In defining a t-learning pedagogy it is crucial to deal with an active learning model, the constraints imposed by the actual development of the technology and the nature of the allowed interactions. Related research acknowledges active learning as an exceptionally effective teaching technique (Clark, Nguyen, & Sweller, 2006). More specifically, active learning strongly relies on the learners’ interactions with their environment that lead to mental actions through which they construct ideas about what they are encountering.

In this context, the challenge is to exploit the added value of providing an interactive learning environment and the potential of allowing people to access learning activities and contents directly in their house, at distance, through media easy to access and simply to use.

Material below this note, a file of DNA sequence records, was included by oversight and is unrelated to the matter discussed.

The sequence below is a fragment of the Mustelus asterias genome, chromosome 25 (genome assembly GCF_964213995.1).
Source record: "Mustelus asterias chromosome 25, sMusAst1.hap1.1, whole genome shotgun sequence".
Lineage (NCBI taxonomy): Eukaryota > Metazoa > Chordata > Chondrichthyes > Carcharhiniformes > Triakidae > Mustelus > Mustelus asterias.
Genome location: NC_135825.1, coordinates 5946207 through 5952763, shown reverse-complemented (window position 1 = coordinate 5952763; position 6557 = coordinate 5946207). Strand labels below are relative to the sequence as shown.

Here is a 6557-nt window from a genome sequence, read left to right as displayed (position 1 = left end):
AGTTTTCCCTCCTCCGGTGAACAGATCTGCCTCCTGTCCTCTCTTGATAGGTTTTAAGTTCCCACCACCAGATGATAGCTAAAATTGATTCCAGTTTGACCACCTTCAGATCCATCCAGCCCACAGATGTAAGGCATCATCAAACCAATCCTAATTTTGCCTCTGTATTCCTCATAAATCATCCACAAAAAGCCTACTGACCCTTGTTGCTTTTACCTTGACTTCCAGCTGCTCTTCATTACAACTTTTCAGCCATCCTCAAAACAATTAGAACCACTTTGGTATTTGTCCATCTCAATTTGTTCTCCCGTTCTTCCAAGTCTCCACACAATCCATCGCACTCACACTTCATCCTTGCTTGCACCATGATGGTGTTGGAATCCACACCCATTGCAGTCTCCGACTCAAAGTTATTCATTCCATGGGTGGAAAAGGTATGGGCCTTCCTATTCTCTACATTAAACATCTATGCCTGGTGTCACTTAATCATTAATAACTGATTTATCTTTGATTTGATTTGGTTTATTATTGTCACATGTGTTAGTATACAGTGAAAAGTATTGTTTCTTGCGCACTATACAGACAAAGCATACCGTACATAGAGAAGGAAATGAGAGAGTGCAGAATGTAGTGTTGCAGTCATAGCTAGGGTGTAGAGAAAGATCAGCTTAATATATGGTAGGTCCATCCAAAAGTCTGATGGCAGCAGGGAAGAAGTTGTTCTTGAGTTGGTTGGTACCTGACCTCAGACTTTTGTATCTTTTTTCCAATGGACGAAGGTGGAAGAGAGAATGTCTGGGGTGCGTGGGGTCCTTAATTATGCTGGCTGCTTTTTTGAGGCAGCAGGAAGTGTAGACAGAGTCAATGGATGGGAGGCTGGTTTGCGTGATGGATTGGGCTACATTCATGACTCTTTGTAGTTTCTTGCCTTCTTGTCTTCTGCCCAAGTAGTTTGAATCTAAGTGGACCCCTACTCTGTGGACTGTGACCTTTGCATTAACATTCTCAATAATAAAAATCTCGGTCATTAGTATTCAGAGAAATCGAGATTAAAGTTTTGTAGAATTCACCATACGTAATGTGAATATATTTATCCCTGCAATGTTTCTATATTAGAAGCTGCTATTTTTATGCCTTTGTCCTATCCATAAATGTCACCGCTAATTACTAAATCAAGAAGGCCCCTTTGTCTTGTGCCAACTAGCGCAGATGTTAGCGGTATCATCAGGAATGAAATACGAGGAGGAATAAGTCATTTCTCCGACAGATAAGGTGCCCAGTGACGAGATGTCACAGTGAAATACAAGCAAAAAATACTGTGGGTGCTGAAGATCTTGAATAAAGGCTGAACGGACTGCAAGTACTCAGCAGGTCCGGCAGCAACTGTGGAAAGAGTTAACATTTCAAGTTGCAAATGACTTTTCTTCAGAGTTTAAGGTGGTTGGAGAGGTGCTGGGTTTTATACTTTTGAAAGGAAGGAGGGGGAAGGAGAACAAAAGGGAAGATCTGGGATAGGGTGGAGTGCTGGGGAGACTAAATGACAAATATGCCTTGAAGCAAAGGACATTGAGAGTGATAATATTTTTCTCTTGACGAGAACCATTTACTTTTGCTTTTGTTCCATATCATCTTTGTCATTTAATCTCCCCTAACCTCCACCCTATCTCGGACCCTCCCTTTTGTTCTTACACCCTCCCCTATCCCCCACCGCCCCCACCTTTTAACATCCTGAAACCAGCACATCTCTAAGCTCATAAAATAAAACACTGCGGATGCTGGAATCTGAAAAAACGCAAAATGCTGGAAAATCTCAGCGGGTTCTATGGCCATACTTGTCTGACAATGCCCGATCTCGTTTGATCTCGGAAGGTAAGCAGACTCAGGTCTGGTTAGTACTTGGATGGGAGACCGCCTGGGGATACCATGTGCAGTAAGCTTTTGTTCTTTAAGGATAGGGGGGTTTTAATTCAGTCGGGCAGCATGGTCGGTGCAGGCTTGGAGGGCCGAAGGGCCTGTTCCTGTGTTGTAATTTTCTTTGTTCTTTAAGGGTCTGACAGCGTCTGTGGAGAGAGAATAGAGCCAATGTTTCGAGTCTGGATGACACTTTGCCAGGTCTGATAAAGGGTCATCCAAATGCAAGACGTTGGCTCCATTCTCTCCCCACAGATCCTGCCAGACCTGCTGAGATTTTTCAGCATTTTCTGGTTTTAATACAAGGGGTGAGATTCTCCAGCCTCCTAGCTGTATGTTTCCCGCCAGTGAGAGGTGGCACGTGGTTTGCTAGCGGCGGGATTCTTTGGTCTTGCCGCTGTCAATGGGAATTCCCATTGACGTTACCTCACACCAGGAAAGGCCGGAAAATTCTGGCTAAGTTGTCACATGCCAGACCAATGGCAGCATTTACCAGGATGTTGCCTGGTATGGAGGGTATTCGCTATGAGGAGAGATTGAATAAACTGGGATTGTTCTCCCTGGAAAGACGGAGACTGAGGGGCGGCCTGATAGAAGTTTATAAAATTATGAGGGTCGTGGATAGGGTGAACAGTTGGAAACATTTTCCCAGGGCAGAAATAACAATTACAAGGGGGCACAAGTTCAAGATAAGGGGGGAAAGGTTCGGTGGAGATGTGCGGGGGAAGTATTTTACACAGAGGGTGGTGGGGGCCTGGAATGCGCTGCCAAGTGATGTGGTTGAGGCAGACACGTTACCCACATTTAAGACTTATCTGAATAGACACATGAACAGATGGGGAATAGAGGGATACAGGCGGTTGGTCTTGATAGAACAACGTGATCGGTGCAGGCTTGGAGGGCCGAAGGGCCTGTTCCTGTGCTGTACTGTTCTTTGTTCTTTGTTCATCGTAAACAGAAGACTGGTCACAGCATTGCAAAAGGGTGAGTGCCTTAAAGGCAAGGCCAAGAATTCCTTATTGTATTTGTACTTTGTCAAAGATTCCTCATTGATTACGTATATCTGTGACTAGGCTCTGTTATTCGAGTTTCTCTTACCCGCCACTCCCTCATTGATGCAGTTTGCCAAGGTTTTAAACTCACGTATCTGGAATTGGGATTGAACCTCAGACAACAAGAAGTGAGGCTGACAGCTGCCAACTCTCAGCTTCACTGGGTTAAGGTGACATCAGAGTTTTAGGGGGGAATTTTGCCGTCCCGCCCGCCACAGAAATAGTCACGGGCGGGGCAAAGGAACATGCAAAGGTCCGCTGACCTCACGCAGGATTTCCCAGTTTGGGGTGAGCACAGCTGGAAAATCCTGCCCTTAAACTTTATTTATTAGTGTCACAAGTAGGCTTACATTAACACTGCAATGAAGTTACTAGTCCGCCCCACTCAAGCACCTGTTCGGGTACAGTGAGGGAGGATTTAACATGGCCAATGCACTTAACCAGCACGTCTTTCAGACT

This reflection produces a twofold vision that aims at balancing learning and teaching strategies:

1. Leave the control to the learner.

2. Guide the learner.

Thus, to draw a pedagogy for t-learning experiences, two dimensions have to be explored and taken into account as the drivers of the design process:

• The context where learning happens and the behaviour of learners in this environment;

• The specific features of the medium.

The interactivity, audio/video-based experiences, narrative learning environment and informal learning/edutainment are the key points that emerged from this exploration.


T-learning exploits in an educational manner the available technologies and standards for iDTV such as the broadcast technology, the supported middleware for applications and the variety of related tools.

Interactive Digital TV

iDTV has been pushed into the marketplace by the broadcast industry and the network operators in the last decade, introducing two major features, which will be presented in this section: the digitization of the broadcasting and the availability of interactive programs (Baker, Pulles, & Sasno, 2004).

Audio Visual and Data Broadcast Technology